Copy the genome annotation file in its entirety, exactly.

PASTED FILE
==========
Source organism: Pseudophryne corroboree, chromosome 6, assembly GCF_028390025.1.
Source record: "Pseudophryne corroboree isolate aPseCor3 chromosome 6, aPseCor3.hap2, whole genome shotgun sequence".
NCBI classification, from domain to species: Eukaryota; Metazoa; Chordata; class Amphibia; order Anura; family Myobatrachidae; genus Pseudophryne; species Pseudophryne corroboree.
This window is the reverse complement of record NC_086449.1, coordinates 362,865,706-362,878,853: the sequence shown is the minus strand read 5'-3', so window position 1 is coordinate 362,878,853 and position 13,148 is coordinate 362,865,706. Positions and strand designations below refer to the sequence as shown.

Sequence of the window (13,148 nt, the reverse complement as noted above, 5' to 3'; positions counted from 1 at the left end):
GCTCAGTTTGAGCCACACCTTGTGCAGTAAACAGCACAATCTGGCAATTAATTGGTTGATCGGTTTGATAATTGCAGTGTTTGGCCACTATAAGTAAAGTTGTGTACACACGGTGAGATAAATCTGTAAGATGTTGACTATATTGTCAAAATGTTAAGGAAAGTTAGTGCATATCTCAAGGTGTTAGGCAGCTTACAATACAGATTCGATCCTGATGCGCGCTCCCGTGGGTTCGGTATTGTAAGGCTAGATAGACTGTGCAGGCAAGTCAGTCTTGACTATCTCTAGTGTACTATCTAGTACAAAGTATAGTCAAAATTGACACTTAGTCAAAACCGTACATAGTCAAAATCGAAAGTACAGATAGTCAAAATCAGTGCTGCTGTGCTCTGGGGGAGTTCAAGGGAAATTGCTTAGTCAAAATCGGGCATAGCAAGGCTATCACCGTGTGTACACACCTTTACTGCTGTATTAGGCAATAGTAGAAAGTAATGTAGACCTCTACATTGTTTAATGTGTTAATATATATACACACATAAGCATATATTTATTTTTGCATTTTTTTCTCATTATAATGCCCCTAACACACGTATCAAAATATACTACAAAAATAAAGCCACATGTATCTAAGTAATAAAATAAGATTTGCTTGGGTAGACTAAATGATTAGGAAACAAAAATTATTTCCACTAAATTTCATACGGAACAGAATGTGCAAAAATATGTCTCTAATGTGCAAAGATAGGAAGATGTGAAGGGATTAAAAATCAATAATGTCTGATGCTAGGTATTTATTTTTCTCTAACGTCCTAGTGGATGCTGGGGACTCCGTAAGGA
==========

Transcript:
Source organism: Pseudophryne corroboree, chromosome 6, assembly GCF_028390025.1.
Source record: "Pseudophryne corroboree isolate aPseCor3 chromosome 6, aPseCor3.hap2, whole genome shotgun sequence".
NCBI classification, from domain to species: Eukaryota; Metazoa; Chordata; class Amphibia; order Anura; family Myobatrachidae; genus Pseudophryne; species Pseudophryne corroboree.
This window is the reverse complement of record NC_086449.1, coordinates 362,865,706-362,878,853: the sequence shown is the minus strand read 5'-3', so window position 1 is coordinate 362,878,853 and position 13,148 is coordinate 362,865,706. Positions and strand designations below refer to the sequence as shown.

Sequence of the window (13,148 nt, the reverse complement as noted above, 5' to 3'; positions counted from 1 at the left end):
GCTCAGTTTGAGCCACACCTTGTGCAGTAAACAGCACAATCTGGCAATTAATTGGTTGATCGGTTTGATAATTGCAGTGTTTGGCCACTATAAGTAAAGTTGTGTACACACGGTGAGATAAATCTGTAAGATGTTGACTATATTGTCAAAATGTTAAGGAAAGTTAGTGCATATCTCAAGGTGTTAGGCAGCTTACAATACAGATTCGATCCTGATGCGCGCTCCCGTGGGTTCGGTATTGTAAGGCTAGATAGACTGTGCAGGCAAGTCAGTCTTGACTATCTCTAGTGTACTATCTAGTACAAAGTATAGTCAAAATTGACACTTAGTCAAAACCGTACATAGTCAAAATCGAAAGTACAGATAGTCAAAATCAGTGCTGCTGTGCTCTGGGGGAGTTCAAGGGAAATTGCTTAGTCAAAATCGGGCATAGCAAGGCTATCACCGTGTGTACACACCTTTACTGCTGTATTAGGCAATAGTAGAAAGTAATGTAGACCTCTACATTGTTTAATGTGTTAATATATATACACACATAAGCATATATTTATTTTTGCATTTTTTTCTCATTATAATGCCCCTAACACACGTATCAAAATATACTACAAAAATAAAGCCACATGTATCTAAGTAATAAAATAAGATTTGCTTGGGTAGACTAAATGATTAGGAAACAAAAATTATTTCCACTAAATTTCATACGGAACAGAATGTGCAAAAATATGTCTCTAATGTGCAAAGATAGGAAGATGTGAAGGGATTAAAAATCAATAATGTCTGATGCTAGGTATTTATTTTTCTCTAACGTCCTAGTGGATGCTGGGGACTCCGTAAGGA